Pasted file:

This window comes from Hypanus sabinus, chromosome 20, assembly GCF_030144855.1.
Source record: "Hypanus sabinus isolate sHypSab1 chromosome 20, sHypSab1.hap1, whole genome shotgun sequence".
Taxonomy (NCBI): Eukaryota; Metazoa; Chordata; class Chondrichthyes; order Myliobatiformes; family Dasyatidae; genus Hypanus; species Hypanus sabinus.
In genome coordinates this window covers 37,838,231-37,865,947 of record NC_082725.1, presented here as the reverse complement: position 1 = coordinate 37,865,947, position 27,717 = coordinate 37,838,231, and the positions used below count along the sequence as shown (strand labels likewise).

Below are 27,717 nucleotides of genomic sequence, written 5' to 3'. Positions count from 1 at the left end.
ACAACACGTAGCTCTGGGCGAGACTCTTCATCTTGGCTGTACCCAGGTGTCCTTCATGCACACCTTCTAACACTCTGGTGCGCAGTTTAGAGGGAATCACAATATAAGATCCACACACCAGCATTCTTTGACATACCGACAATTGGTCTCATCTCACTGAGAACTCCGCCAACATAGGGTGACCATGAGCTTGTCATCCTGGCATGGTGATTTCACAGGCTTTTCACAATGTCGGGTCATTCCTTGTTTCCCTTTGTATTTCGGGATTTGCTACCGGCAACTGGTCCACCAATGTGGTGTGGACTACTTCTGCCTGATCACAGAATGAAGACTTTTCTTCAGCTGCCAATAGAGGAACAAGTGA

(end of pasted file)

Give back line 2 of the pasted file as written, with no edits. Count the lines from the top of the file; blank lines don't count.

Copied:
Source record: "Hypanus sabinus isolate sHypSab1 chromosome 20, sHypSab1.hap1, whole genome shotgun sequence".